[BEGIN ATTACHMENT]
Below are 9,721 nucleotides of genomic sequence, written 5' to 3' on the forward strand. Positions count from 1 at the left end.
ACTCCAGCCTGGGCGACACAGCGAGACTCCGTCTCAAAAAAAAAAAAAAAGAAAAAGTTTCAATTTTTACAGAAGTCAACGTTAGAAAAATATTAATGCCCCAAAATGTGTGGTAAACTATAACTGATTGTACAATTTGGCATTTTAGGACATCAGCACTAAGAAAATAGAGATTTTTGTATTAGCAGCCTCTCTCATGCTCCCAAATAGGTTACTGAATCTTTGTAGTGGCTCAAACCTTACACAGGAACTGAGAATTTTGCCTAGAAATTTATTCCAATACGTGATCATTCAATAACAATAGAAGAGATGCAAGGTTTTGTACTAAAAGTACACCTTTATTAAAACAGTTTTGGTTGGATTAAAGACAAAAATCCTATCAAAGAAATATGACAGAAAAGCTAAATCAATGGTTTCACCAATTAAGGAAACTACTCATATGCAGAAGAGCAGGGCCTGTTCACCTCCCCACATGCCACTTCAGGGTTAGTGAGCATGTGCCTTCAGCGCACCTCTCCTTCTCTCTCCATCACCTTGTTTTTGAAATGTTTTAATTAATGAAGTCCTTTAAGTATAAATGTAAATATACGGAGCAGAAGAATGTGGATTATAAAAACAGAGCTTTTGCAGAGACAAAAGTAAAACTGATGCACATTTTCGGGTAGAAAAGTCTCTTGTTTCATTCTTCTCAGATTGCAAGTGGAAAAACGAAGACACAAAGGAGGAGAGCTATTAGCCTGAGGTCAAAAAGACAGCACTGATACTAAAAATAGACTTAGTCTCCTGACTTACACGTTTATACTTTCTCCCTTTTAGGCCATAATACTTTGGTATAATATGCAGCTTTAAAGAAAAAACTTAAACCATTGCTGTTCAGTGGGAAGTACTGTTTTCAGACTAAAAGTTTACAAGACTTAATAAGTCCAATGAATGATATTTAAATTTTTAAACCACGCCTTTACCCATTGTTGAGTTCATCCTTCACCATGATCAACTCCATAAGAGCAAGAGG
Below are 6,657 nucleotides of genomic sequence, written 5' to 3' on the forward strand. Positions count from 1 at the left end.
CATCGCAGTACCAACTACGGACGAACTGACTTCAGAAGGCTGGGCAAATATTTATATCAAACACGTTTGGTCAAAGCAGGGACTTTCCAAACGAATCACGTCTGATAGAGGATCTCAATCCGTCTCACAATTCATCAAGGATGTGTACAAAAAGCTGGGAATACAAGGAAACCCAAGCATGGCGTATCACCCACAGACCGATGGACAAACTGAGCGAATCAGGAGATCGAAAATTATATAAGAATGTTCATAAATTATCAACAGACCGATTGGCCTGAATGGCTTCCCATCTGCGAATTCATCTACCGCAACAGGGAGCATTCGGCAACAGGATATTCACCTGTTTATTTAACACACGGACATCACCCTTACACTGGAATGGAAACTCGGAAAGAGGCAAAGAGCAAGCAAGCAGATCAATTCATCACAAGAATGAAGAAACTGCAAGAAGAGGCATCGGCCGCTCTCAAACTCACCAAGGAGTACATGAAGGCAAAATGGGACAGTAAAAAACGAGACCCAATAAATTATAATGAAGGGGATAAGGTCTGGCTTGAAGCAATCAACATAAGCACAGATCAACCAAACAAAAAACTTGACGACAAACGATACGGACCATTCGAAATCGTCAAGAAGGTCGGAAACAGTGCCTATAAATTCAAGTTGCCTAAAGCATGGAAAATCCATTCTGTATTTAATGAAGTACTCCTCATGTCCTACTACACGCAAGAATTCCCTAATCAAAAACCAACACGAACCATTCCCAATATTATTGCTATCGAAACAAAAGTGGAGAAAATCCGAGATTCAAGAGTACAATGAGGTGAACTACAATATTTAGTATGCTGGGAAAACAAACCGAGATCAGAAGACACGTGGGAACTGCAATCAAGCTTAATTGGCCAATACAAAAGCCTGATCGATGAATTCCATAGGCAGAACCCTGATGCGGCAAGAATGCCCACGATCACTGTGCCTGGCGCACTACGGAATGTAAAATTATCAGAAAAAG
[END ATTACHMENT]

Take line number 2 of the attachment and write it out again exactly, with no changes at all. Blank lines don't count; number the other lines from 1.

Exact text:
ACTCCAGCCTGGGCGACACAGCGAGACTCCGTCTCAAAAAAAAAAAAAAAGAAAAAGTTTCAATTTTTACAGAAGTCAACGTTAGAAAAATATTAATGCCCCAAAATGTGTGGTAAACTATAACTGATTGTACAATTTGGCATTTTAGGACATCAGCACTAAGAAAATAGAGATTTTTGTATTAGCAGCCTCTCTCATGCTCCCAAATAGGTTACTGAATCTTTGTAGTGGCTCAAACCTTACACAGGAACTGAGAATTTTGCCTAGAAATTTATTCCAATACGTGATCATTCAATAACAATAGAAGAGATGCAAGGTTTTGTACTAAAAGTACACCTTTATTAAAACAGTTTTGGTTGGATTAAAGACAAAAATCCTATCAAAGAAATATGACAGAAAAGCTAAATCAATGGTTTCACCAATTAAGGAAACTACTCATATGCAGAAGAGCAGGGCCTGTTCACCTCCCCACATGCCACTTCAGGGTTAGTGAGCATGTGCCTTCAGCGCACCTCTCCTTCTCTCTCCATCACCTTGTTTTTGAAATGTTTTAATTAATGAAGTCCTTTAAGTATAAATGTAAATATACGGAGCAGAAGAATGTGGATTATAAAAACAGAGCTTTTGCAGAGACAAAAGTAAAACTGATGCACATTTTCGGGTAGAAAAGTCTCTTGTTTCATTCTTCTCAGATTGCAAGTGGAAAAACGAAGACACAAAGGAGGAGAGCTATTAGCCTGAGGTCAAAAAGACAGCACTGATACTAAAAATAGACTTAGTCTCCTGACTTACACGTTTATACTTTCTCCCTTTTAGGCCATAATACTTTGGTATAATATGCAGCTTTAAAGAAAAAACTTAAACCATTGCTGTTCAGTGGGAAGTACTGTTTTCAGACTAAAAGTTTACAAGACTTAATAAGTCCAATGAATGATATTTAAATTTTTAAACCACGCCTTTACCCATTGTTGAGTTCATCCTTCACCATGATCAACTCCATAAGAGCAAGAGG